UNESCO Bangkok expands on its TechCul initiative supporting innovation and collaboration between the digital tech and culture sectors in Asia-Pacific
As digital technology has become increasingly prominent in many professions in the twenty-first century, the diversity of its uses, and in turn, the increasing diversity of professionals that employ it in their work, are rapidly growing in parallel. While digital technology is commonly thought of as integral to fields such as medicine and science, UNESCO Bangkok has decided to bring digital technology into the realm of the cultural and creative sectors of the Asia-Pacific through its new ‘TechCul’ initiative.
Now less than a year in development, TechCul was launched from 6 December 2020 through 9 January 2021 with a TechCul online ‘ideathon’, namely to promote collaboration between tech professionals, culture sector leaders, entrepreneurs, and founders of creative start-ups as a means to ‘brainstorm’ innovative digital solutions and effective business models in the culture sector, thereby addressing many challenges within the sector in recent times. The TechCul ideathon, held online 6 December 2020, featured 443 participants from 34 countries, who took part in developing ideas addressing common challenges, to brainstorm together, and go on to competitively participate in an online pitching event, where they submitted their projects to UNESCO culture representatives, business leaders, and investors, for cash awards and follow-up technical support, mentoring and investment from UNESCO Bangkok and project partners .
Given that participating teams originated from a wide variety of countries worldwide, the event was both international and, at times, notably regional, with a focus on challenges facing the cultural sector in the Asia-Pacific region. All teams proposed unique and innovative ideas on how to further develop their culture industry. Projects ranged from bringing back public attention to a lost art through special exhibitions, to an interactive, online interface made by explorers and cultural enthusiasts. The scale of projects was also diverse, some as large as mapping out the oral traditions of Lao culture through an interactive online atlas, and others as modest as supporting rural areas and their culture sectors by finding art teachers for school classes in the Philippines.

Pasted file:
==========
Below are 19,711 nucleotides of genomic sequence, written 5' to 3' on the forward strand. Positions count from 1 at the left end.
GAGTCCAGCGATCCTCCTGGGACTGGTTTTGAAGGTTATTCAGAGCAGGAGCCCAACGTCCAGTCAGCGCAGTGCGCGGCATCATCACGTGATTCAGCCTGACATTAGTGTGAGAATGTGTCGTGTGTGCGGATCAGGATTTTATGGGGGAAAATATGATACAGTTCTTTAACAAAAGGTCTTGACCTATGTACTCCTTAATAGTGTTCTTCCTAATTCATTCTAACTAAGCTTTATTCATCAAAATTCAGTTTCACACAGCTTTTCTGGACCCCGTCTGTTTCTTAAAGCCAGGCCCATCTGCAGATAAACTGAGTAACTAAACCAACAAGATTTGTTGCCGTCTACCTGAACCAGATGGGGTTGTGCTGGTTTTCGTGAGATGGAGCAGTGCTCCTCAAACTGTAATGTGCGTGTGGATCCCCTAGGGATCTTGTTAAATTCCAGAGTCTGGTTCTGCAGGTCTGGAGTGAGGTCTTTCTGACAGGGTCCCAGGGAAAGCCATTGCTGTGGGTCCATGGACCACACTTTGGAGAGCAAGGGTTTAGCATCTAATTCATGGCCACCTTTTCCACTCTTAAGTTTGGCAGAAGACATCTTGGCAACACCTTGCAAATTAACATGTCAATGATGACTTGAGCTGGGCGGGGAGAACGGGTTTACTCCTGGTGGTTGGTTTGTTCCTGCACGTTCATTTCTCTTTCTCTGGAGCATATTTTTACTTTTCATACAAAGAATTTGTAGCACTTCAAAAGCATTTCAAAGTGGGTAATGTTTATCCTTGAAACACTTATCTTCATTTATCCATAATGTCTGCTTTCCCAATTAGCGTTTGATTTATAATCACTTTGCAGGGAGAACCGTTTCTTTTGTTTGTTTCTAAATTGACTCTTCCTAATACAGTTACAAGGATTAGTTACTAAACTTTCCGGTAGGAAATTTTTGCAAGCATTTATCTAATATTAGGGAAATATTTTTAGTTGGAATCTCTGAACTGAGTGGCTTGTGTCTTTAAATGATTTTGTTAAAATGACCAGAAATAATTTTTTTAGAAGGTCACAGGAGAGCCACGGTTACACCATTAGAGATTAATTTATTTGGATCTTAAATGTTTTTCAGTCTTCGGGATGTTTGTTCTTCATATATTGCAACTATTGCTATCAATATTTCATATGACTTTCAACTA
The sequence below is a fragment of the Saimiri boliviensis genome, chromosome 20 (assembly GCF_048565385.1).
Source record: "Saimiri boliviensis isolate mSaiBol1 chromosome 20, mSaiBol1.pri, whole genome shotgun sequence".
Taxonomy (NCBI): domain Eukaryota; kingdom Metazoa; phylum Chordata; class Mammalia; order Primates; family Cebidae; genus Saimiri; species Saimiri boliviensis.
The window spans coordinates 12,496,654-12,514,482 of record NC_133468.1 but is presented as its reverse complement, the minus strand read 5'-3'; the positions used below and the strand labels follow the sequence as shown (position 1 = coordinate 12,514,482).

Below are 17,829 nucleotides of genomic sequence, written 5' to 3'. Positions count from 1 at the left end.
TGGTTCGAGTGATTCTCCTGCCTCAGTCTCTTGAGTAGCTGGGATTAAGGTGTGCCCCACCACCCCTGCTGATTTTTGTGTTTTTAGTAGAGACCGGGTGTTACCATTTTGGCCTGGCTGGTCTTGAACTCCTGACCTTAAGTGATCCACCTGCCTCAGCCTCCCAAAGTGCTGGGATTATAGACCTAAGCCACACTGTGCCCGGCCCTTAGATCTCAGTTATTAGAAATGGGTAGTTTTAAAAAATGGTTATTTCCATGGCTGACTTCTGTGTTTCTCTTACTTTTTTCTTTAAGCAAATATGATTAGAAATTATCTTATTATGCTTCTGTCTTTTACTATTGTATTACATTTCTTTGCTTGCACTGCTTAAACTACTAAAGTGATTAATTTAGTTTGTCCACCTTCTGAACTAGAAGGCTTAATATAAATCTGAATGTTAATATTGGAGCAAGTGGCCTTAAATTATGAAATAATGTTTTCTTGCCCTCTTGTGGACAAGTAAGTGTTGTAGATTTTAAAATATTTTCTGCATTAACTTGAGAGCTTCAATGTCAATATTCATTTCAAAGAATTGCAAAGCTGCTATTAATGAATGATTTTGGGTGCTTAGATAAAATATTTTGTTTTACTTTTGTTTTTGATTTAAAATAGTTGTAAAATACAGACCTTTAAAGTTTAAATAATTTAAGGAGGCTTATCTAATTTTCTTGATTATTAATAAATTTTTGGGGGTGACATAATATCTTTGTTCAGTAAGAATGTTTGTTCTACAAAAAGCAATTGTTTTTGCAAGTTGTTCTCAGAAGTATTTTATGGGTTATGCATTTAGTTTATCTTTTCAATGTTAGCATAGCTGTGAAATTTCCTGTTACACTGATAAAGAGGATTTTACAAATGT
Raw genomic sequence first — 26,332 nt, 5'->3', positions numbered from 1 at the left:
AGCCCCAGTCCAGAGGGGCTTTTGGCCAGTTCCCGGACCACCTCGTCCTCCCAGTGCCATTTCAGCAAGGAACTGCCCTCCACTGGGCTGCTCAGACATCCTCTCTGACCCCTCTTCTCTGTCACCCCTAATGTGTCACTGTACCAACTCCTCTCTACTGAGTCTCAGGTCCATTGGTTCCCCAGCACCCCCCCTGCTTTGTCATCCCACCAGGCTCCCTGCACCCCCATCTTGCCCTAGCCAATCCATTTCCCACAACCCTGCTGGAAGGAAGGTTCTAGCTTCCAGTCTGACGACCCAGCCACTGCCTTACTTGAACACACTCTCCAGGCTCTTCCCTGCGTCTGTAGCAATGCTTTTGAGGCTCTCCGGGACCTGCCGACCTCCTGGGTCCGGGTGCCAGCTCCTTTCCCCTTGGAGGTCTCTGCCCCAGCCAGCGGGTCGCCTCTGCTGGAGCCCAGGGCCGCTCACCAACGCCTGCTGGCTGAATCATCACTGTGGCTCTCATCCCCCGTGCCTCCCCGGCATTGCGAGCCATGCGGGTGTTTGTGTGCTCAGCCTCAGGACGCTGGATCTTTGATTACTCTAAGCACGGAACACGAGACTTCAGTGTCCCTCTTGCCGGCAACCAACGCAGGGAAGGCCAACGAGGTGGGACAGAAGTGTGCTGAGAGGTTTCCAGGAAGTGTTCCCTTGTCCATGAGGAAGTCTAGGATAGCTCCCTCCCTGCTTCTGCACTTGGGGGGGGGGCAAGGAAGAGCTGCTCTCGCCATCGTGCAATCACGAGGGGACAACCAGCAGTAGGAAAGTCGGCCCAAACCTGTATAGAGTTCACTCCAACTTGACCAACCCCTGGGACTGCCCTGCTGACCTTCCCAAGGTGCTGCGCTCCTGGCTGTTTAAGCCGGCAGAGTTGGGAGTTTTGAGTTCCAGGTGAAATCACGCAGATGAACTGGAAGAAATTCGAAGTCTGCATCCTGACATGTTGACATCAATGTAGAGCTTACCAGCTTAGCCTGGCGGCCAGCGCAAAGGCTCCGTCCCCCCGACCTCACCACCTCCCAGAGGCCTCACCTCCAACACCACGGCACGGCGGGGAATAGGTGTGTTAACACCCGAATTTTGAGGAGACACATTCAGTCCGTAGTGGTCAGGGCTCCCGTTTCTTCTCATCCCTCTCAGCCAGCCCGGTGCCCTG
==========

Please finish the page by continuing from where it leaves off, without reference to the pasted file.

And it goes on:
The TechCul ideathon had much to offer everyone, and since its conclusion, UNESCO Bangkok has maintained contact with many of the winning teams to learn of their projects’ progress. In light of the COVID-19 pandemic, there have been complications in some projects’ progression. For some winning teams, however, the pandemic has provided an unanticipated opportunity to improve their skills and push their projects to a whole new level. Some teams have chosen to strengthen their relationships with all involved parties; some have chosen to learn new skills altogether, such as computer programming and game design; still others have chosen to cement their brands to a proper business model.
The Roots Routes
One technology that has been constantly seeing new innovation is digital apps, whether for computer or mobile phone. Tourists and others are able to use such apps as a means to learn details about the sites they are visiting. But what about locations that aren’t readily found on the internet, locations perhaps hidden behind the local knowledge of their communities?
A digital app called the Roots Routes enables just that kind of search. A winner of no less than four major awards from the TechCul inaugural ideathon, Roots Routes aims to provide keen explorers with an abundance of information about a given destination via an interactive interface, one that fosters cultural immersion with local and indigenous communities and a site’s lesser-known points of interest. This enables a visitor to arrive at a concise, yet potentially expansive network of cultural exploration. As the award-winning founders of the app have stated, ‘the project will help the communities to survive through globalization’.